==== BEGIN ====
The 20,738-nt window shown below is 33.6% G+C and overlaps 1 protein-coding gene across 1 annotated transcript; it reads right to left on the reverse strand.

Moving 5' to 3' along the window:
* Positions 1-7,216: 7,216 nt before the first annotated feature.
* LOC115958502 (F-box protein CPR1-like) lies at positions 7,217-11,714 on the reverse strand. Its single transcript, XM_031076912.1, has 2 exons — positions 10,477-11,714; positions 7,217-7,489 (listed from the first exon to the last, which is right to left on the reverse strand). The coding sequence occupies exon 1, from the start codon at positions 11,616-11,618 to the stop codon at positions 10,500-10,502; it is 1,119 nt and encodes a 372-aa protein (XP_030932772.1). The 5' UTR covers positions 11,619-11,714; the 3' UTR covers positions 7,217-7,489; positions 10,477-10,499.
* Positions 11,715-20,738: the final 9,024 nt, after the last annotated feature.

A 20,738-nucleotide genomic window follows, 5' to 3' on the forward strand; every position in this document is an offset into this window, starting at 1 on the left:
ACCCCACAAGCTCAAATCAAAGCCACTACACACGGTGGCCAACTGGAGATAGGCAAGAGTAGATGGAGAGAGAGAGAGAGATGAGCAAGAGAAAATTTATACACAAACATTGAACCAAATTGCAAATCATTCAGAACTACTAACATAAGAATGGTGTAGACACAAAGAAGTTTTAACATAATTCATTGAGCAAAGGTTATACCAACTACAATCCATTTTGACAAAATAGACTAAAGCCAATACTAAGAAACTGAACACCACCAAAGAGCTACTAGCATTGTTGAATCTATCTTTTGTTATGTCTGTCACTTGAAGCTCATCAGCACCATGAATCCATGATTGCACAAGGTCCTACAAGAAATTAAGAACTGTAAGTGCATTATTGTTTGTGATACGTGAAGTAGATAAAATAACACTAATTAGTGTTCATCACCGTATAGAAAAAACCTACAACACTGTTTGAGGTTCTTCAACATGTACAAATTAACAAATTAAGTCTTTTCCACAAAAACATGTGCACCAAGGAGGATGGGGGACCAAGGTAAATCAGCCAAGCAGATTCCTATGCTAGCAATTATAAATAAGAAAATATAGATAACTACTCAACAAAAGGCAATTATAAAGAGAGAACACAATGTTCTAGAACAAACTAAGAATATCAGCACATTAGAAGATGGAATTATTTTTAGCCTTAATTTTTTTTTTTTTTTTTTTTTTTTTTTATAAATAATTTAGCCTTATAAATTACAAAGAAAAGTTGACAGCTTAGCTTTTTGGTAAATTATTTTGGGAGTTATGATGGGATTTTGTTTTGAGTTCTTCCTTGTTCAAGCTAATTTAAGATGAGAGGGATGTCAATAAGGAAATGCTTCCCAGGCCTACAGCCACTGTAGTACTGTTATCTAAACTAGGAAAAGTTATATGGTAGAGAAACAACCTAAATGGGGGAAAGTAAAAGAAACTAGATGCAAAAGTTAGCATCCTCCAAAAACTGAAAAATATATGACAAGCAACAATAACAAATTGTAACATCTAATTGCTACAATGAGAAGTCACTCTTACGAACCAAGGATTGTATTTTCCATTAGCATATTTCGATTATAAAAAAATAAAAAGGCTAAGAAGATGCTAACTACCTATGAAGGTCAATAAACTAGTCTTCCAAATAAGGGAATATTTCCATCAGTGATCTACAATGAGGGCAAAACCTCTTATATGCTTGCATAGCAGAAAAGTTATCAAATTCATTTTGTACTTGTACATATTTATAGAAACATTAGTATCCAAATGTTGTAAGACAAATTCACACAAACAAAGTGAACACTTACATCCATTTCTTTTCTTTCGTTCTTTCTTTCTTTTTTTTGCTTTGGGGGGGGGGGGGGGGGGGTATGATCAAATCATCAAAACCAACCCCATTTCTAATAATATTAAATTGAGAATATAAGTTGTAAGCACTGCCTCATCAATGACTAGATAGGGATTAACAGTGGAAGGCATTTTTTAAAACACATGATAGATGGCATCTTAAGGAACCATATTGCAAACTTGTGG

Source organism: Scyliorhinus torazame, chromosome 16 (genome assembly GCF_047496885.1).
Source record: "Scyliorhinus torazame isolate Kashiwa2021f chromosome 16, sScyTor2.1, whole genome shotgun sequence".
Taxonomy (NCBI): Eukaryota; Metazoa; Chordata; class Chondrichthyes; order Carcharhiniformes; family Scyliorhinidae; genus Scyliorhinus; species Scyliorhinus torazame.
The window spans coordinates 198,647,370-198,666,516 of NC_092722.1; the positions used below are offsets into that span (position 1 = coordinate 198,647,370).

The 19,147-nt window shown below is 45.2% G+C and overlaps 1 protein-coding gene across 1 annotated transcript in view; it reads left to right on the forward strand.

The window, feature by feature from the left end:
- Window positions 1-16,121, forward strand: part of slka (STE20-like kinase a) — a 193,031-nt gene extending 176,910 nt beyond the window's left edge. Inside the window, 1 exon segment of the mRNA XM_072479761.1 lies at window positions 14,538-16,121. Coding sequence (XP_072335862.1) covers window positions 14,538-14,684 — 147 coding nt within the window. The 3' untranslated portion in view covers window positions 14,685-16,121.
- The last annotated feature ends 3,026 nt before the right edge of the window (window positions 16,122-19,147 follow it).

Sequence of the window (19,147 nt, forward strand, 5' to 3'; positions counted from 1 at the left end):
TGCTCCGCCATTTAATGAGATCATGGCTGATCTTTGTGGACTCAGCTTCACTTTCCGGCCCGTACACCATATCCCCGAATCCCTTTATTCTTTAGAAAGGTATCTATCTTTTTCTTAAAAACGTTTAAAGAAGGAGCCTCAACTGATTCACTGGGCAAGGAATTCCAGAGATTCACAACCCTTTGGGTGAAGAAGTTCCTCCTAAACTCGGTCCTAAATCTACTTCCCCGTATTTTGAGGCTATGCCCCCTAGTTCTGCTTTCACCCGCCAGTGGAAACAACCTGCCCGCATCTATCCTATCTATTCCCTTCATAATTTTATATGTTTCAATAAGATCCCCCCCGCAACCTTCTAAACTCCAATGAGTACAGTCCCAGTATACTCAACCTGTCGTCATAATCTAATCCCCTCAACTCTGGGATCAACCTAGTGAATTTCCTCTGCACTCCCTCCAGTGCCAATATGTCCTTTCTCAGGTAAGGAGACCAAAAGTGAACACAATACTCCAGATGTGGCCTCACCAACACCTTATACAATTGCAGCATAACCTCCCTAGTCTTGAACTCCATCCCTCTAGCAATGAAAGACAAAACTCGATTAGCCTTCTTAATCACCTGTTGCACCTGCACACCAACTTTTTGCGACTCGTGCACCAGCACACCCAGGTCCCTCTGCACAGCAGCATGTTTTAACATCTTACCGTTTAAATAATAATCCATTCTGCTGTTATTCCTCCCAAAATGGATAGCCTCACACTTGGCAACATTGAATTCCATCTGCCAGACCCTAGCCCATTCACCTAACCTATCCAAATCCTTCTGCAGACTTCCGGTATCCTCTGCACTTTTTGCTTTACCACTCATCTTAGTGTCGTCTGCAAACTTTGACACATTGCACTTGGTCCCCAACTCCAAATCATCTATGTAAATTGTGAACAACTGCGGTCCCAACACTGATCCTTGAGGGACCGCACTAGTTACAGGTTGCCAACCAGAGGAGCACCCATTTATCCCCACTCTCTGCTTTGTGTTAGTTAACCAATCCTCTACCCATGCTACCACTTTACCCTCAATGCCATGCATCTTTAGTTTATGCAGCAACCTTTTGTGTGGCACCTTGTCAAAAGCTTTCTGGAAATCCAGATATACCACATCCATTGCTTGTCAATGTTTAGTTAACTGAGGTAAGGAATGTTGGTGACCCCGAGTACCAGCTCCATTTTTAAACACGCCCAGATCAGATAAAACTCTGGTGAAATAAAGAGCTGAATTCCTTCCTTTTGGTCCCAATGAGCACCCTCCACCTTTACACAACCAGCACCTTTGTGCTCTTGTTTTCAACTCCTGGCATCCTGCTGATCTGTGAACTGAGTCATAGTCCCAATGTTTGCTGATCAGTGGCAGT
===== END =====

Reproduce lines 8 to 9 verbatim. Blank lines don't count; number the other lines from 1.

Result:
Source organism: Scyliorhinus torazame, chromosome 16 (genome assembly GCF_047496885.1).
Source record: "Scyliorhinus torazame isolate Kashiwa2021f chromosome 16, sScyTor2.1, whole genome shotgun sequence".